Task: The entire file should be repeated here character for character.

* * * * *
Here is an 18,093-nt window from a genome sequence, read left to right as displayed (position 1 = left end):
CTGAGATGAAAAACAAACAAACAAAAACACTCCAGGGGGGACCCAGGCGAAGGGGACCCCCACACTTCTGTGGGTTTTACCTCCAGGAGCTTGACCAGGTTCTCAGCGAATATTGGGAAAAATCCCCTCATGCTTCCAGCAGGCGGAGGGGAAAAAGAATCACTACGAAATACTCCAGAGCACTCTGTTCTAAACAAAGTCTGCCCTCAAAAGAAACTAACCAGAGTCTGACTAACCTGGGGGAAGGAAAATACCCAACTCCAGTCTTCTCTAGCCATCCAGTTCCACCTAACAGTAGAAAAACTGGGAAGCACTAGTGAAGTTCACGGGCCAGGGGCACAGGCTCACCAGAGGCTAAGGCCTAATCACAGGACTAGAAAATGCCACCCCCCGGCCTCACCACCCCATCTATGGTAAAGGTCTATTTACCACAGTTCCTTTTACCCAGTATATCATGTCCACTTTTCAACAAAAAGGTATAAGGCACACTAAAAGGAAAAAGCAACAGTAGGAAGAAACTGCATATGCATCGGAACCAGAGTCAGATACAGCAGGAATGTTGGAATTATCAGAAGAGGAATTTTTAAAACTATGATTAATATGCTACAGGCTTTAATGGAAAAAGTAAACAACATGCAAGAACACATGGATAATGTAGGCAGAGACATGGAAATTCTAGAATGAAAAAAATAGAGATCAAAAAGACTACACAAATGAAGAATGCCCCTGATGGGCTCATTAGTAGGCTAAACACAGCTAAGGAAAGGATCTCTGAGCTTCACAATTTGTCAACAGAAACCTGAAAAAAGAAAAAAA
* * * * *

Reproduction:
Here is an 18,093-nt window from a genome sequence, read left to right as displayed (position 1 = left end):
CTGAGATGAAAAACAAACAAACAAAAACACTCCAGGGGGGACCCAGGCGAAGGGGACCCCCACACTTCTGTGGGTTTTACCTCCAGGAGCTTGACCAGGTTCTCAGCGAATATTGGGAAAAATCCCCTCATGCTTCCAGCAGGCGGAGGGGAAAAAGAATCACTACGAAATACTCCAGAGCACTCTGTTCTAAACAAAGTCTGCCCTCAAAAGAAACTAACCAGAGTCTGACTAACCTGGGGGAAGGAAAATACCCAACTCCAGTCTTCTCTAGCCATCCAGTTCCACCTAACAGTAGAAAAACTGGGAAGCACTAGTGAAGTTCACGGGCCAGGGGCACAGGCTCACCAGAGGCTAAGGCCTAATCACAGGACTAGAAAATGCCACCCCCCGGCCTCACCACCCCATCTATGGTAAAGGTCTATTTACCACAGTTCCTTTTACCCAGTATATCATGTCCACTTTTCAACAAAAAGGTATAAGGCACACTAAAAGGAAAAAGCAACAGTAGGAAGAAACTGCATATGCATCGGAACCAGAGTCAGATACAGCAGGAATGTTGGAATTATCAGAAGAGGAATTTTTAAAACTATGATTAATATGCTACAGGCTTTAATGGAAAAAGTAAACAACATGCAAGAACACATGGATAATGTAGGCAGAGACATGGAAATTCTAGAATGAAAAAAATAGAGATCAAAAAGACTACACAAATGAAGAATGCCCCTGATGGGCTCATTAGTAGGCTAAACACAGCTAAGGAAAGGATCTCTGAGCTTCACAATTTGTCAACAGAAACCTGAAAAAAGAAAAAAA